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These tombs date back to the 2nd millennium B.
They were created as an entryway and burial ground for those entering the after life.
They consist of a dolmen covered with smaller rocks.
Carrowkeel is a Neolithic Passage Tomb cemetery in the south of County Sligo also known as the Narrow Quarter.
Circumstantial dating places the tombs at between 5400 and 5100 years old, so that they predate the Pyramids on Egypt’s Giza plateau by 500-800 years.
Carrowkeel is one of the big four passage tomb cemeteries in Ireland (the other three are Newgrange, Lough Crew, and Carrowmore).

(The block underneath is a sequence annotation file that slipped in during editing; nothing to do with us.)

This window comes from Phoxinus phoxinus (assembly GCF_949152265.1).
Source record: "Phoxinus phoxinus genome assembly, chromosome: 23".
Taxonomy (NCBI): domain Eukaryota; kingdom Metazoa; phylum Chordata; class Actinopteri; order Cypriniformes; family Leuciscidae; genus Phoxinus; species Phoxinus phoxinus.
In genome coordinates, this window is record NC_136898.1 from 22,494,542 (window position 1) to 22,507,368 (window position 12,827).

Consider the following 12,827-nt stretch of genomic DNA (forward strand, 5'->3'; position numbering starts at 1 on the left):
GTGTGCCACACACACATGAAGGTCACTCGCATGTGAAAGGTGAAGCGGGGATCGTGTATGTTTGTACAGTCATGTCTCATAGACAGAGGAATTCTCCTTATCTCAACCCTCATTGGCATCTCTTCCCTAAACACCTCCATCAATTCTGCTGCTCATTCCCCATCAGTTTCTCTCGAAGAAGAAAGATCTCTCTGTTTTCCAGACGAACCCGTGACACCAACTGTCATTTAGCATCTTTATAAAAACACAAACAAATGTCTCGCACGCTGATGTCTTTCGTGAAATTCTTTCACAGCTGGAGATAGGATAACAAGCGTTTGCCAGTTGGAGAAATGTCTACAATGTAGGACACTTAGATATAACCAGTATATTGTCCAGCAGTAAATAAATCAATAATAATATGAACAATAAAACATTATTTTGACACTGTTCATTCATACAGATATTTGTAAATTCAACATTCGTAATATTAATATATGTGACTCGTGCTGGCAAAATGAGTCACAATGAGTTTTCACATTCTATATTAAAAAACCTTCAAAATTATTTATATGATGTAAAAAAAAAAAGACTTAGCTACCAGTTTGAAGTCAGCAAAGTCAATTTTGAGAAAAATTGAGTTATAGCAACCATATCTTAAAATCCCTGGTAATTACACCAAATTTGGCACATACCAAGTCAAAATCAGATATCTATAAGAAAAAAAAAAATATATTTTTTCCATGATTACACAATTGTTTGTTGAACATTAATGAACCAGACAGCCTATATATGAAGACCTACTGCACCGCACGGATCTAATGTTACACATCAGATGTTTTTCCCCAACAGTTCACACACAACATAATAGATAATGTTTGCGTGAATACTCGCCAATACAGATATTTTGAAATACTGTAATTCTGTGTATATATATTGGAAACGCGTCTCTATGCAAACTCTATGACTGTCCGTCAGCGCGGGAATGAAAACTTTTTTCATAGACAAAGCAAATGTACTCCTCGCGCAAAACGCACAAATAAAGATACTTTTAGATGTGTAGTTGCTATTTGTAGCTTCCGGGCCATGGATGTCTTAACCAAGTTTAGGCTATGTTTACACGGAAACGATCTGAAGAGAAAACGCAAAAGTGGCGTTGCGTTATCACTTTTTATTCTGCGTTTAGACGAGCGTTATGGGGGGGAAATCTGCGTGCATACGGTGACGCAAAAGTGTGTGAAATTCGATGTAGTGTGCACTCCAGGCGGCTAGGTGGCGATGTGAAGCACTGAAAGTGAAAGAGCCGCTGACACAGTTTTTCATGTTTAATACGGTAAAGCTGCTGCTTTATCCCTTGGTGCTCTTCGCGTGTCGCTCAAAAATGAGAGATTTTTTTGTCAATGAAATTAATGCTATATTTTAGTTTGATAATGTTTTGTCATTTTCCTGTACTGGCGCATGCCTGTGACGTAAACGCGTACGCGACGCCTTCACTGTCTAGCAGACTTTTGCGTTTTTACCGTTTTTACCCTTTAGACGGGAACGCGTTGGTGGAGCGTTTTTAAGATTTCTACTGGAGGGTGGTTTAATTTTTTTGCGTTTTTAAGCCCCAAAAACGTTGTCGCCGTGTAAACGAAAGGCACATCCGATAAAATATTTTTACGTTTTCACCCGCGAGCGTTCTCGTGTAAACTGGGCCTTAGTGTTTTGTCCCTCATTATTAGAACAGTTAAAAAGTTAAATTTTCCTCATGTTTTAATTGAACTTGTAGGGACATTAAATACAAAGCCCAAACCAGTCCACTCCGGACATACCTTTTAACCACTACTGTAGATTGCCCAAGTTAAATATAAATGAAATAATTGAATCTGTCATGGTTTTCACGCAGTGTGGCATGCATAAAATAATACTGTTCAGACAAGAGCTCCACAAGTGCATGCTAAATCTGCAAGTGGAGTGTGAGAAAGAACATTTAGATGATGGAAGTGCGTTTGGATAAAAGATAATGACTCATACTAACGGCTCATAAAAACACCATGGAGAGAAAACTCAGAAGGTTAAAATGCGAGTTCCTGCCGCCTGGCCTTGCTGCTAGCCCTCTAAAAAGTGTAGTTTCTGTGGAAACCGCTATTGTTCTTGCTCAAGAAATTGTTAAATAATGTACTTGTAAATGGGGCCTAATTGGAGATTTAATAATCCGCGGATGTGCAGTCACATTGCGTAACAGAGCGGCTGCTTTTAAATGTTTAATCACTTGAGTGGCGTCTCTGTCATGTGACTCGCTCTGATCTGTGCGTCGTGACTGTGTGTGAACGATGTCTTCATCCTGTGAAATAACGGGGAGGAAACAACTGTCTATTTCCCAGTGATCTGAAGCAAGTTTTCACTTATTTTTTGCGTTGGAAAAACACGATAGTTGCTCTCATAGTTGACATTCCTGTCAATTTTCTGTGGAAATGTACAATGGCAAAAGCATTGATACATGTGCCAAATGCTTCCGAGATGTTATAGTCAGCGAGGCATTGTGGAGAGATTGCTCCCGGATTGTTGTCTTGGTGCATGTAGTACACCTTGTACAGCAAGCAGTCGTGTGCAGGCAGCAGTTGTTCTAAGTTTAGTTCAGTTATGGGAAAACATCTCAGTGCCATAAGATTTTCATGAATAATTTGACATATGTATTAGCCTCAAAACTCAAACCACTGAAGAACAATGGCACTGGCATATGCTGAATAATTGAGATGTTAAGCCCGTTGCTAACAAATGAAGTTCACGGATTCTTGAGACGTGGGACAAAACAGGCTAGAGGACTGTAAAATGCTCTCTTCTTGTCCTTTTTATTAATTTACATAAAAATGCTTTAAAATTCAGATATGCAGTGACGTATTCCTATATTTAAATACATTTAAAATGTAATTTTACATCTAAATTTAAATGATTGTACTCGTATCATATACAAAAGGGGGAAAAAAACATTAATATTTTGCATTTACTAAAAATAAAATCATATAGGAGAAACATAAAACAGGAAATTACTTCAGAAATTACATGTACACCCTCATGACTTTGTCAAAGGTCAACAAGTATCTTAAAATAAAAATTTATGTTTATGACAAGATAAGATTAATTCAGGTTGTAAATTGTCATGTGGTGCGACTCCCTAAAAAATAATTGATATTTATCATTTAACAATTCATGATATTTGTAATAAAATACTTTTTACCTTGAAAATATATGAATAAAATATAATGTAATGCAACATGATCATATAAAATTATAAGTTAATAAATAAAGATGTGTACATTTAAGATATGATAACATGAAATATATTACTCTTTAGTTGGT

Carrowkeel is set on high ground above Lough Arrow, and the tombs seem to be oriented towards the area of Cuil Irra, Knocknaea and Carrowmore.
There are fourteen passage tombs in Carrowkeel.
Some can be entered by crawling through a narrow passage.
Six more passage tombs are located close by in the Keshcorran complex.
A particular type of crude pottery found in passage tombs has been titled Carrowkeel Ware, having first been recorded in the Carrowkeel Monuments.